Poetry Sunday: Democracy by Langston Hughes
Langston Hughes was arguably the best and most famous African-American poet of the twentieth century. His poems spoke for people who, even one hundred years after the end of slavery, were not fully free, were not fully able to participate in what we like to think of as our democracy. His poems speak for any who are denied full participation in the political and social life of the country. They still speak for people who cannot wait for things to "take their course" because what good is freedom when they are dead?
by Langston Hughes
Democracy will not come
Today, this year
Through compromise and fear.
I have as much right
As the other fellow has
On my two feet
And own the land.
I tire so of hearing people say,
Let things take their course.
Tomorrow is another day.
I do not need my freedom when I'm dead.
I cannot live on tomorrow's bread.
Is a strong seed
In a great need.
I live here, too.
I want freedom
Just as you.
The poem has a great deal of poignancy and relevance today, given the trend for so many state governments to enact laws to make it very difficult for brown and black people to vote, a path straight back to Jim Crow in effect. It is hard to wear the label "democracy" while doing everything possible to deny the vote to a large segment of the population.ReplyDelete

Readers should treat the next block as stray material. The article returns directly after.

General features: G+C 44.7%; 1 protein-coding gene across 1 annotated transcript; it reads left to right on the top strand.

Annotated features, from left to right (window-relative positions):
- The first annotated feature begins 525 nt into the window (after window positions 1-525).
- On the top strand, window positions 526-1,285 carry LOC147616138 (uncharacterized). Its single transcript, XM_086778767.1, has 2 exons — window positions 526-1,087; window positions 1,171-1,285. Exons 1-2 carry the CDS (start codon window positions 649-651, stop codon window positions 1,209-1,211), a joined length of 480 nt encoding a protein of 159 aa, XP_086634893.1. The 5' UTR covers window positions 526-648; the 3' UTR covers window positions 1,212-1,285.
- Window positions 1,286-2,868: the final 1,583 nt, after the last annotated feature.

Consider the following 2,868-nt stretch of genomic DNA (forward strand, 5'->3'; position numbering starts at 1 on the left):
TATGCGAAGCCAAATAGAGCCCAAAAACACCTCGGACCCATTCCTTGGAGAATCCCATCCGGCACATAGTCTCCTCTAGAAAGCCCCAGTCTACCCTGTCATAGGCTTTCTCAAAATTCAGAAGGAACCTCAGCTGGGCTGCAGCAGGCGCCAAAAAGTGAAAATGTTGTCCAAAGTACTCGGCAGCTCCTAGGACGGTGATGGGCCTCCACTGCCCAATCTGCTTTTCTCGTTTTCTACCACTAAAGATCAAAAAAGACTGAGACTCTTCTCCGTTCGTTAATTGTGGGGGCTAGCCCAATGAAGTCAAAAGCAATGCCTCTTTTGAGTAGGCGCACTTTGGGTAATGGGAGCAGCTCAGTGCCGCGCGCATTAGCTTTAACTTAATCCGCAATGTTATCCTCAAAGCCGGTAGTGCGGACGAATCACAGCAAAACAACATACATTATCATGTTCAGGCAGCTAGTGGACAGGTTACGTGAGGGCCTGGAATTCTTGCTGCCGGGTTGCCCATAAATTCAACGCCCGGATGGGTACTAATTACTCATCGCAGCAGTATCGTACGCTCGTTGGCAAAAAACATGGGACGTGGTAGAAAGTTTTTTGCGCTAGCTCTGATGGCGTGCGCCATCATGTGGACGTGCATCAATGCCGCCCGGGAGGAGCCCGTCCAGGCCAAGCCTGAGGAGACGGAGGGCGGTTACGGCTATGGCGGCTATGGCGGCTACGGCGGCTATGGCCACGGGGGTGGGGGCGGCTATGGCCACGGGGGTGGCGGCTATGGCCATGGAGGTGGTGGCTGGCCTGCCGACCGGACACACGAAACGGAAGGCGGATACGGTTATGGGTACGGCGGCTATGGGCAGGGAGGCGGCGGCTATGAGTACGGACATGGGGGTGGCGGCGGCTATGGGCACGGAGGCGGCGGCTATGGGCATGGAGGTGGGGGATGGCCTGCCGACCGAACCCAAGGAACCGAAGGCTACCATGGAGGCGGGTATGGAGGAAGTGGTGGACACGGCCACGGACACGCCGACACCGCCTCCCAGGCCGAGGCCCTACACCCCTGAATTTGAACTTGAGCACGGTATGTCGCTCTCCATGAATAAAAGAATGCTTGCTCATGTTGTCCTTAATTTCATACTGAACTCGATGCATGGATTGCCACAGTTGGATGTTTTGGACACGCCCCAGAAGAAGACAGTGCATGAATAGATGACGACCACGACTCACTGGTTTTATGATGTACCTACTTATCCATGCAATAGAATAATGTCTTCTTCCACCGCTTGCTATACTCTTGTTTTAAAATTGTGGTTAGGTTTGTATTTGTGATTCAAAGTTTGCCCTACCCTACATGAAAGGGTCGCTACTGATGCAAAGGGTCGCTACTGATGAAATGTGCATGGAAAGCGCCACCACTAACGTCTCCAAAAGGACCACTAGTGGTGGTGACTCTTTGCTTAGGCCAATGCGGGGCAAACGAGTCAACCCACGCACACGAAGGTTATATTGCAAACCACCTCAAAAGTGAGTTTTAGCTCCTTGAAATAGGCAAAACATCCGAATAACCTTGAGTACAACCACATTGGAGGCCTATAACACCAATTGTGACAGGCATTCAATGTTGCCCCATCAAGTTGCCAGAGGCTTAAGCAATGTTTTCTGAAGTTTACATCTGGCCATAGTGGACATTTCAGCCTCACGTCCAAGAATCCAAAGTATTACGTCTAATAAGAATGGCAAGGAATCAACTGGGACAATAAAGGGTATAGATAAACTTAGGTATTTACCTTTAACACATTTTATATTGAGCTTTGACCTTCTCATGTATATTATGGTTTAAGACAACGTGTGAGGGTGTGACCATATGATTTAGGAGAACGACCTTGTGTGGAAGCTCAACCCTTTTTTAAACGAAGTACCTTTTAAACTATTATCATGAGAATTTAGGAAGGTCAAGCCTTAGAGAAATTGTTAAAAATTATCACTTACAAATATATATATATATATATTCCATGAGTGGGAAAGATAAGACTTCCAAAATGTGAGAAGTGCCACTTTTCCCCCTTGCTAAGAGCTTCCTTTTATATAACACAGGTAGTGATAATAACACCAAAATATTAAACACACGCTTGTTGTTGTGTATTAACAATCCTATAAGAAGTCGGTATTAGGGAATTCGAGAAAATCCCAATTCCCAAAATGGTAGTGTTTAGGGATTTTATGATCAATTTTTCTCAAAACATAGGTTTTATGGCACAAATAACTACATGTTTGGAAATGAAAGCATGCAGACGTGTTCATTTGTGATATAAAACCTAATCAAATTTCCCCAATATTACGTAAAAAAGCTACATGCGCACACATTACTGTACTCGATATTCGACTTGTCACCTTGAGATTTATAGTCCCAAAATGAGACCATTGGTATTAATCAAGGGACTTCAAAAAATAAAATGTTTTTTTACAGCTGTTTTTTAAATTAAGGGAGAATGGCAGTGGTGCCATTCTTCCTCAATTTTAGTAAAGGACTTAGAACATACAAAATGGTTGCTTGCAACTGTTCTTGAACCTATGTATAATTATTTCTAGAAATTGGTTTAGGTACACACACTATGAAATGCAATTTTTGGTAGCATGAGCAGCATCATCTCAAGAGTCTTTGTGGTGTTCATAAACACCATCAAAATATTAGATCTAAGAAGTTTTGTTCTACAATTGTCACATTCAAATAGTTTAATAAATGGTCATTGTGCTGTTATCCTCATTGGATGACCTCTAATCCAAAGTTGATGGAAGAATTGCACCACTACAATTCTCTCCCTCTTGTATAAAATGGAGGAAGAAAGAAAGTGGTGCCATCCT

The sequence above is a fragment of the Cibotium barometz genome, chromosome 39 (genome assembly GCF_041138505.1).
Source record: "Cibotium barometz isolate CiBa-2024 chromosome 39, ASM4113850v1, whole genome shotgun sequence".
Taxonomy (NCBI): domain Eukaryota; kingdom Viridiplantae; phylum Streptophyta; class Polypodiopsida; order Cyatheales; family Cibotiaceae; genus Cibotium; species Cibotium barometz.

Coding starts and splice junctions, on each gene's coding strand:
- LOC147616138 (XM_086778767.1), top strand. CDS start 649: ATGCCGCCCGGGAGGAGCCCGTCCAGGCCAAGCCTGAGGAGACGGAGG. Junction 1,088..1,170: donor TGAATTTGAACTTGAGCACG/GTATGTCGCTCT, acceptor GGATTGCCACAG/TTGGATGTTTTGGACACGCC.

Sadly, my state of Texas is one of the leaders in that non-democracy movement. And that is why this poem spoke to me strongly this week.Delete
This poem really speaks to me as I currently live in Oklahoma and see the laws and such.ReplyDelete
This poem was published in 1949. Isn't it sad that here we are 72 years later and it is still so relevant?Delete
I have read this poem before, but not recently, and your exchange with one of your commenters about this poem being published in 1949 is so sad. I wonder, will body cams and the existence of cell phone videoss finally push our country into real and complete change? So many times, progress has been one step forward and two steps back. We don't need steps anymore. We need a gigantic jump. The future of our country depends on it, I think.ReplyDelete
I couldn't agree more, Alana.Delete
"when will they ever learn"... sometimes it's hard to credit humans being smart when they behave so tribally...ReplyDelete
Yes, it does make one wonder how we have ever survived as a species.Delete
Why has this taken so long? It's such a simple request.ReplyDelete
Indeed it is and so sad that it still has to be asked.Delete
Power poem. Thank you for sharing it, Dorothy!ReplyDelete
Langston Hughes was a powerful poet. I'm always happy to feature his work.Delete